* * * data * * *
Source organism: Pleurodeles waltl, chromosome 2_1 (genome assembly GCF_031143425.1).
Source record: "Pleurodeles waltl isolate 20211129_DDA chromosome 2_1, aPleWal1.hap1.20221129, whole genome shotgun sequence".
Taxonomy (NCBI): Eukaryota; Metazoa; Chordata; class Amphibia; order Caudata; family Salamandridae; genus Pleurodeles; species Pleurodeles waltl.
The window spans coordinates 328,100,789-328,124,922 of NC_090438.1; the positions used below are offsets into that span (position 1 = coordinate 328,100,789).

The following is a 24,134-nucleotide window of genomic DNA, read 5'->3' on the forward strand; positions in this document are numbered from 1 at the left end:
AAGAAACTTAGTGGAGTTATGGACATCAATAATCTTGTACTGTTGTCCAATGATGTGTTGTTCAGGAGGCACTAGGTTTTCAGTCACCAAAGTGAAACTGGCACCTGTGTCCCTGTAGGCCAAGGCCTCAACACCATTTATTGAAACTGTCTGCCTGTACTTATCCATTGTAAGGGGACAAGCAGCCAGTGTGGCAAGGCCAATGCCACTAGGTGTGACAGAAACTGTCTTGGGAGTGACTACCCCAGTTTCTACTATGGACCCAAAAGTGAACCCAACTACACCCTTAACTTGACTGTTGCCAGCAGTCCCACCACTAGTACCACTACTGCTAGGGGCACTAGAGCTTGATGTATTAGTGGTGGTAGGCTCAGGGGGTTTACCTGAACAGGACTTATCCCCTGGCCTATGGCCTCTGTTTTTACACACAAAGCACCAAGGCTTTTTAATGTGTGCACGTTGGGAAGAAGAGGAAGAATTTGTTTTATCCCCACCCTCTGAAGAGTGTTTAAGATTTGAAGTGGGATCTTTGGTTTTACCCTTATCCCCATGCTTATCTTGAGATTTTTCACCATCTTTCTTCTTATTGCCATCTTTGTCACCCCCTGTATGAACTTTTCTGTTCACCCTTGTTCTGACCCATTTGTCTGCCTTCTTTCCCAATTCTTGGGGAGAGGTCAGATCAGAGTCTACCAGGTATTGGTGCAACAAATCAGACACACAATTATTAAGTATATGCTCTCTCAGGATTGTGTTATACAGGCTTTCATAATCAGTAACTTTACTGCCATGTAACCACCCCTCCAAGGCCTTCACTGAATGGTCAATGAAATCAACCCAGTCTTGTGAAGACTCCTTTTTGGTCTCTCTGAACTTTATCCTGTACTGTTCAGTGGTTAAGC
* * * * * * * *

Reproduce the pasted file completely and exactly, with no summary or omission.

Source organism: Pleurodeles waltl, chromosome 2_1 (genome assembly GCF_031143425.1).
Source record: "Pleurodeles waltl isolate 20211129_DDA chromosome 2_1, aPleWal1.hap1.20221129, whole genome shotgun sequence".
Taxonomy (NCBI): Eukaryota; Metazoa; Chordata; class Amphibia; order Caudata; family Salamandridae; genus Pleurodeles; species Pleurodeles waltl.
The window spans coordinates 328,100,789-328,124,922 of NC_090438.1; the positions used below are offsets into that span (position 1 = coordinate 328,100,789).

The following is a 24,134-nucleotide window of genomic DNA, read 5'->3' on the forward strand; positions in this document are numbered from 1 at the left end:
AAGAAACTTAGTGGAGTTATGGACATCAATAATCTTGTACTGTTGTCCAATGATGTGTTGTTCAGGAGGCACTAGGTTTTCAGTCACCAAAGTGAAACTGGCACCTGTGTCCCTGTAGGCCAAGGCCTCAACACCATTTATTGAAACTGTCTGCCTGTACTTATCCATTGTAAGGGGACAAGCAGCCAGTGTGGCAAGGCCAATGCCACTAGGTGTGACAGAAACTGTCTTGGGAGTGACTACCCCAGTTTCTACTATGGACCCAAAAGTGAACCCAACTACACCCTTAACTTGACTGTTGCCAGCAGTCCCACCACTAGTACCACTACTGCTAGGGGCACTAGAGCTTGATGTATTAGTGGTGGTAGGCTCAGGGGGTTTACCTGAACAGGACTTATCCCCTGGCCTATGGCCTCTGTTTTTACACACAAAGCACCAAGGCTTTTTAATGTGTGCACGTTGGGAAGAAGAGGAAGAATTTGTTTTATCCCCACCCTCTGAAGAGTGTTTAAGATTTGAAGTGGGATCTTTGGTTTTACCCTTATCCCCATGCTTATCTTGAGATTTTTCACCATCTTTCTTCTTATTGCCATCTTTGTCACCCCCTGTATGAACTTTTCTGTTCACCCTTGTTCTGACCCATTTGTCTGCCTTCTTTCCCAATTCTTGGGGAGAGGTCAGATCAGAGTCTACCAGGTATTGGTGCAACAAATCAGACACACAATTATTAAGTATATGCTCTCTCAGGATTGTGTTATACAGGCTTTCATAATCAGTAACTTTACTGCCATGTAACCACCCCTCCAAGGCCTTCACTGAATGGTCAATGAAATCAACCCAGTCTTGTGAAGACTCCTTTTTGGTCTCTCTGAACTTTATCCTGTACTGTTCAGTGGTTAAGC